• An indie author offers a very detailed history of her Goodreads book giveaways and concludes that it’s best to only give away one or two books at a time, since it’s cheaper that way but offers the same visibility. Read J.M. Ney-Grimm’s post.
  • Want to create advance review copies of your book? It’s possible through IngramSpark. David Wogahn tells you how.
  • How do you get nearly 100 reader reviews on your book within a few days of release? Author Anna Hackett shares her process at the Science Fiction & Fantasy Marketing Podcast.
  • You probably know about BookBub, but how do other ebook discount services rank in comparison? ALLi offers an in-depth analysis and overview.

Online education


  • How to learn SEO: The folks at HubSpot have rounded up the best free and paid educational resources for learning about search engine optimization. If you have a website or blog, this is a list worth saving. Read it here. (My favorite resource is Moz, which is at the top of the list!)
  • How much does SEO affect novelists? Over at The Hot Sheet, we offered in-depth expertise from Pete McCarthy.
  • Also, take a look at expert digital marketer Pete McCarthy’s presentations on marketing. He’s shared one of his slide packs, which will teach you about many different tools for researching your audience online.

Learn from successful authors

  • An author who consistently makes a six-figure income from book sales shares his marketing strategies. Note that he has more than 100 books, mostly nonfiction, on the market. Find out more at Written Word Media.
  • Bestselling author Colleen Gleason discusses how to relaunch and remarket a book after getting the rights back from the publisher. Read the full interview at BookBub.
  • Romance author J.A. Huss discusses in depth what’s working (or not) for book marketing. She’s stepped away from Facebook ads, but invests heavily—although very carefully—in giveaways. Read the interview transcript at the Creative Penn.

Marketing ideas and roundups

  • Here’s a 98-item list for planning a book launch or even re-marketing your book. It’s by the marketing team at BookBub. They’ve divided it into useful categories, such as “Create Box Sets and Bundles,” “Run Price Promotions,” and “Participate in Live Events.” It’s nearly guaranteed you’ll come away with at least one new action step.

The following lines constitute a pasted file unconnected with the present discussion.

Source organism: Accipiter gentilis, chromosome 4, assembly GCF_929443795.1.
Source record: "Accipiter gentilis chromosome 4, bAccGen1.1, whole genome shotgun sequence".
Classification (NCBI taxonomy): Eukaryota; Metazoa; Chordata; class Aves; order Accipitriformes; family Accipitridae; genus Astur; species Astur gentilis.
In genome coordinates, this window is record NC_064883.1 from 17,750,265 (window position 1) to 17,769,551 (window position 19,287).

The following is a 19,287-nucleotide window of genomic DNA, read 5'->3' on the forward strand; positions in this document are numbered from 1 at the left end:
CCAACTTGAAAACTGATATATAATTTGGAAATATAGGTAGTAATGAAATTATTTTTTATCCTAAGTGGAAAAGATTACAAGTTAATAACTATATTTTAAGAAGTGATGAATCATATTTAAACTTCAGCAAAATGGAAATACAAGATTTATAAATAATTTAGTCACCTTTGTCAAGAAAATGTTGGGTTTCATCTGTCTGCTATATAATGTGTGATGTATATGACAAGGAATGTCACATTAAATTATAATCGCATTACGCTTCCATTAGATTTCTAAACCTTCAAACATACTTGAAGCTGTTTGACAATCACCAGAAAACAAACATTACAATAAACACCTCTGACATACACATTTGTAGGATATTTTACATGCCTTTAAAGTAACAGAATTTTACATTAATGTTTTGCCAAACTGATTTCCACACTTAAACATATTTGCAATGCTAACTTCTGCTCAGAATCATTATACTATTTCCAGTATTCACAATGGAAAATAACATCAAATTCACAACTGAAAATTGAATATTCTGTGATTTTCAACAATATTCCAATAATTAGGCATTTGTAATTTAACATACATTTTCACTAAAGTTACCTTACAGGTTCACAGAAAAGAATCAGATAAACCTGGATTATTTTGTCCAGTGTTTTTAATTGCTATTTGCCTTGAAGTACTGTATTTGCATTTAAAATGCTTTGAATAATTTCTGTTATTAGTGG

• Interactive and free how-to guides to launch your book, product, or business: It’s called “Startup Toolkit,” but writers of all kinds will find these free tutorials useful for book and product launches. Each tutorial includes an article, a step-by-step workflow, and a ready-to-use project template. Topics covered: get press coverage, launch a Kickstarter, earn traffic from online communities, and much more. Check them out.

Marketing tools and resources

  • Customizable and comprehensive book marketing checklist. If you’re not familiar with Tim Grahl’s work, you should be! He produces some of the best informational resources for authors I’ve seen, often focused on book marketing. His latest resource is a definitive checklist for book marketing that is customizable and easily printed.
  • Trying to guess someone’s email address? Use this tool very wisely—that is, not in a way that will encourage you getting blacklisted: Email Hunter. (It even works for my website!)
  • How authors can market books online to children under the age of 13: Author Karen Inglis discusses the tools and communities that can help. Read at ALLi.
  • Tools and templates for authorship and book marketing: Author Jenny Blake has shared all the tips and materials she used to help her write and market her book Pivot. It’s an impressive collection of resources that is sure to inspire your next project. Take a look. (Also, in this excellent case study, learn about Jenny Blake’s podcast-focused launch plan for her second book, Pivot.)
  • The Alliance of Independent Authors (ALLi) offers formal service ratings of author services. Over time, ALLi has been offering more and more watchdog-type content at their website, and they now offer a formal area devoted to ratings of specific publishing companies. Take a look.

Here at my site in 2016 (in case you missed)